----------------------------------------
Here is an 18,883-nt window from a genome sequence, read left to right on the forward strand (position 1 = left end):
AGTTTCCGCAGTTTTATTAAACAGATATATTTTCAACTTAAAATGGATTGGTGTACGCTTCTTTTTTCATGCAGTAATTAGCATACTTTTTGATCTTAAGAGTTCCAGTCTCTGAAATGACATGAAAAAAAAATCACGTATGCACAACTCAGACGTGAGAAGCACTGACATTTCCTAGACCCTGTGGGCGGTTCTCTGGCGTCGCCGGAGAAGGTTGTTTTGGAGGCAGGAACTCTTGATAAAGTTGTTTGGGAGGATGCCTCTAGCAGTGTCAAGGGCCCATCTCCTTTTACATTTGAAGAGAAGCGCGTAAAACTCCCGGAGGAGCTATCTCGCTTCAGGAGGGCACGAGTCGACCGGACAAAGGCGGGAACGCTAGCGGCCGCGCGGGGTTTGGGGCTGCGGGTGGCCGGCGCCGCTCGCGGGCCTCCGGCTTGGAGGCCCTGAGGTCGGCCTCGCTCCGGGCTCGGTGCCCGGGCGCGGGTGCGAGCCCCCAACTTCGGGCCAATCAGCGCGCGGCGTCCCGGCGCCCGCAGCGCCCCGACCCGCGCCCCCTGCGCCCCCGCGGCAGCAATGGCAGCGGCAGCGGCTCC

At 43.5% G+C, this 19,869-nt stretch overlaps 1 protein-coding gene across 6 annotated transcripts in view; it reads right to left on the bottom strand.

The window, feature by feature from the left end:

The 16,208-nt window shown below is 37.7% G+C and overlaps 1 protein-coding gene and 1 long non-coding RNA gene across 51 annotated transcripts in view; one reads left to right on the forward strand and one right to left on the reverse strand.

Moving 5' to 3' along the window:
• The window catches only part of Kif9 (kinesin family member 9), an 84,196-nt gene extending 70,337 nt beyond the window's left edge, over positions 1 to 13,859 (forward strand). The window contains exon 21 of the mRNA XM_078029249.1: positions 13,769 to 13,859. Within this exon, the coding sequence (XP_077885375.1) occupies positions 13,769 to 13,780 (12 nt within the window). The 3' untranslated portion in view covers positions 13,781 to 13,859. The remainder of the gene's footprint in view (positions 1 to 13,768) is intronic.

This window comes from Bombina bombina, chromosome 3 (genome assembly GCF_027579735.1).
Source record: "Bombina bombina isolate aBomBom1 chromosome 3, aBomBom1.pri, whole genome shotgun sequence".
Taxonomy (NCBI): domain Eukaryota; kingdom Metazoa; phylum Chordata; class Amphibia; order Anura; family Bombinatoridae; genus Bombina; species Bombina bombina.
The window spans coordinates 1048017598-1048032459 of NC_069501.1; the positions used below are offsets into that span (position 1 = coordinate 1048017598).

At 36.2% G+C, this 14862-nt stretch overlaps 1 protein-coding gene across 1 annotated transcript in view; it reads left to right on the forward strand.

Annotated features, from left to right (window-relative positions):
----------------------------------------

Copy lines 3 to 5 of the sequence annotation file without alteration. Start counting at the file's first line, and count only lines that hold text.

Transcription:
At 43.5% G+C, this 19,869-nt stretch overlaps 1 protein-coding gene across 6 annotated transcripts in view; it reads right to left on the bottom strand.

The window, feature by feature from the left end:

The 16,208-nt window shown below is 37.7% G+C and overlaps 1 protein-coding gene and 1 long non-coding RNA gene across 51 annotated transcripts in view; one reads left to right on the forward strand and one right to left on the reverse strand.